More door to door with N. K. in Hammond River. I met some people who were at the breakfast last Saturday. We had a good visit. They knew all about me from J. On a flight home a while back I sat beside J’s dad who asked what I was up to in Ottawa so I told him about my work with Health Canada and patients. We receive an e-mail from a Baptist Church in Coverdale saying my sign is on their property. It isn’t, but knowing that the Baptists generally support the the opposition, we make arrangements to have someone pick it up and move it. The sign has gone missing, no one can find it. Someone should inform the church that it is against the law to tamper with and remove election signs. I am still working on thickening up my skin. I knew there was a reason I stopped attending a Baptist church, but it hurts anyway. Another long day.
Today in the newspaper I read the obituary for Mr. H. the gentleman who owned the main grocery store in St. Martins that I spoke with just the week previous, he died quite suddenly – a terrible shock!!
Georgie and I head to Albert County, rural NB. We start in Alma, the village that borders Fundy National Park. Georgie makes me stop in and see someone with a Conservative sign on their business, a pizza place. She says that the Conservative candidate is somewhat of a God in this area. I tell Georgie that and we have a great laugh, she says I should have said I would like to be a Goddess! We continue along the coast and we see a gentleman working in what looks like a garage. He is excited to see me. I must have found the only Liberal in Albert County! He tells me to go in and see his wife. I walk in and am reminded of the show “Hoarders” but sit down, decline the offer of tea and chat for a bit before moving on.
We continue stopping in at businesses, town halls along the way, eating lunch at a little restaurant in Hillsboro. I stop in at a Greco Pizza and, lo and behold, this is the Tim Horton’s for this community. There are about 10 elderly gentlemen sitting at a table, ready and waiting for a political debate. I head over to their table and introduce myself. I was right, they were looking forward to a great discussion which we had.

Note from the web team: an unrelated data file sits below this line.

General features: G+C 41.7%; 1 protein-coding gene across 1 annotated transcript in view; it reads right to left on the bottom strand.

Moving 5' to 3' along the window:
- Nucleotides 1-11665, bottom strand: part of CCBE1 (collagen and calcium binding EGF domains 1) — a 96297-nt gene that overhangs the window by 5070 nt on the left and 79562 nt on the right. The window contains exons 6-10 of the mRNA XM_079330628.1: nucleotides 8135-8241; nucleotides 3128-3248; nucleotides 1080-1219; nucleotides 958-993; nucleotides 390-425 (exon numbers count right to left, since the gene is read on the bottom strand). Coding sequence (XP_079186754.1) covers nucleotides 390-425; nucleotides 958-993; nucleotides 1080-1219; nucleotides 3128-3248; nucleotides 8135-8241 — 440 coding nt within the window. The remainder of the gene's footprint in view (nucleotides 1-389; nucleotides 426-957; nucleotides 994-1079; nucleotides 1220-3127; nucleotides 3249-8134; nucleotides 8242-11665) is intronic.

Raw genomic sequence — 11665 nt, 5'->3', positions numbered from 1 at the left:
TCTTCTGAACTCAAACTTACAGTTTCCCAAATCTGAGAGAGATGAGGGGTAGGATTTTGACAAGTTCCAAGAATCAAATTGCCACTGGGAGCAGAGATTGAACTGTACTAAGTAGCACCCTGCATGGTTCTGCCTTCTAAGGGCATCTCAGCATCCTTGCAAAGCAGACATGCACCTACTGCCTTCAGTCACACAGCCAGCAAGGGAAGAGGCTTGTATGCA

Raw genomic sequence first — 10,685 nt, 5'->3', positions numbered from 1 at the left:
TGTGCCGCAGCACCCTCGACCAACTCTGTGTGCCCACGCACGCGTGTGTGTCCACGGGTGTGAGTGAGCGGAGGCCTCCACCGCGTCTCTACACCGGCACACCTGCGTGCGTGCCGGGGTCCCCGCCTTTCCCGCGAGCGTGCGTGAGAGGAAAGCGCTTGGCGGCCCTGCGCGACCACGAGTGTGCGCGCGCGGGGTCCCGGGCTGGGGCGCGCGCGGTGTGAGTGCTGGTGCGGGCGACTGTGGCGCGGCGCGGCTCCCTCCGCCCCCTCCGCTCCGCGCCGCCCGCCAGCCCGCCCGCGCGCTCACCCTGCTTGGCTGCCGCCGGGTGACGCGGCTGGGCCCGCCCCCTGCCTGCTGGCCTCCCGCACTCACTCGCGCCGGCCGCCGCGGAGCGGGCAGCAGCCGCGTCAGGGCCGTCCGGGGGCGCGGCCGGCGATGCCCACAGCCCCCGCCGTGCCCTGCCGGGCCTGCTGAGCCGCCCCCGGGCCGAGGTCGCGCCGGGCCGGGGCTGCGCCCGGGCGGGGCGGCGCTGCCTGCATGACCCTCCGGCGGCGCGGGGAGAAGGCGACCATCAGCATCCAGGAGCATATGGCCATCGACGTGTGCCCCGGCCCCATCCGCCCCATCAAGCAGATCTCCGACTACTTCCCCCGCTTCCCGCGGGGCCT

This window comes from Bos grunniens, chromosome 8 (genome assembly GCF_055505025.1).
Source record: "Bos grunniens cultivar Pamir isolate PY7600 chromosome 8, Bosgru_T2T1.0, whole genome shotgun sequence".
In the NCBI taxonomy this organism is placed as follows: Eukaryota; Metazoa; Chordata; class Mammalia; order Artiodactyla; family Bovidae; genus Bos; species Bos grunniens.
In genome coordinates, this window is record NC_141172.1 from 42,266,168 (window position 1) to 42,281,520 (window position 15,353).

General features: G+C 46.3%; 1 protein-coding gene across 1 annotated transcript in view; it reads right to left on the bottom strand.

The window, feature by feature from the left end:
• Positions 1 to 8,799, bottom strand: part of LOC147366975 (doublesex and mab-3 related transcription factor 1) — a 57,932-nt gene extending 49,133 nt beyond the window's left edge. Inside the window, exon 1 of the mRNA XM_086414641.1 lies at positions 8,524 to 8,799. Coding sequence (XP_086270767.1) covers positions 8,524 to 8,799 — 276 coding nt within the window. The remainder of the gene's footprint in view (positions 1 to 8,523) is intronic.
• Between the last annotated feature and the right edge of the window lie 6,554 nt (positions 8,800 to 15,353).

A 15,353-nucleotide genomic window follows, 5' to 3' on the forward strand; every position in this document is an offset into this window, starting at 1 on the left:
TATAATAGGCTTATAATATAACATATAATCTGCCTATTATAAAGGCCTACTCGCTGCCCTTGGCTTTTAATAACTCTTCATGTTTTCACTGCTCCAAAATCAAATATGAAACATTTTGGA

April 16 – Week 4
Sussex Flea Market – Sussex Legion: News travels fast. I asked at the door if it was okay to talk to people and they were absolutely fine with it. K. and I walked around chatting and I noticed two gentlemen having coffee at a table off to the side. I went up to talk to them and could almost see the smoke coming out of their ears, they were furious that I was campaigning in their sacred Legion. I said that I had asked and was given permission. They then brought up that “someone” had campaigned in the Petticodiac Legion earlier in the week. I said that would be me, and that the Legion should clarify its policies. Some allow it; some don’t. He said that none do, but some don’t follow the constitution! I actually find it comical that they are so angry and that the Petticodiac experience has made it all the way to Sussex, about a half hour away. I leave, not wanting to cause a scene or upset anyone further. On the way out, we see D. M. and his wife selling tickets, he is furious about how we were treated. News travels fast in rural NB.
Hampton Legion Breakfast – no one has a problem with me being here, but Kerry and I just eat breakfast, no campaigning. Although everyone can see the car and knows who I am, after my two previous Legion experiences, I’m not taking any chances. Around 3:30, K. and I head to the Apohaqui CommunityRoast Beef Supper. It’s a busy place, and while we wait for a table, I have a conversation with a lively elderly gentleman who asks why I am running for MP. The two guys at the ticket table also discuss the election. People either can’t wait to talk to me about politics, or it’s the last thing they want to talk about, there is no in between.
A CBC Radio reporter comes out to the house for an interview. Everyone is curious as to why I am doing this. Other than the experience, I’m not sure. I don’t think I’m ready to go to Ottawa as a MP quite yet, but if I get elected I will definitely go. The learning curve will be huge.
I get numerous e-mails every day asking me my position on different issues or to pledge support for various causes and organizations. I even receive one from The Arthritis Society. I reply that if people with arthritis support me, I will support them. As much as I would like to, I simply cannot respond personally to all of them. So we draft a standard response (oh how much I hate receiving the canned answer when I send a letter!) and tell K. that I want all the health related requests forwarded to me for a personal answer. Thus far, it looks like Alzheimers, Arthritis, MS, and Cancer have all instituted a Federal Election letter writing campaign.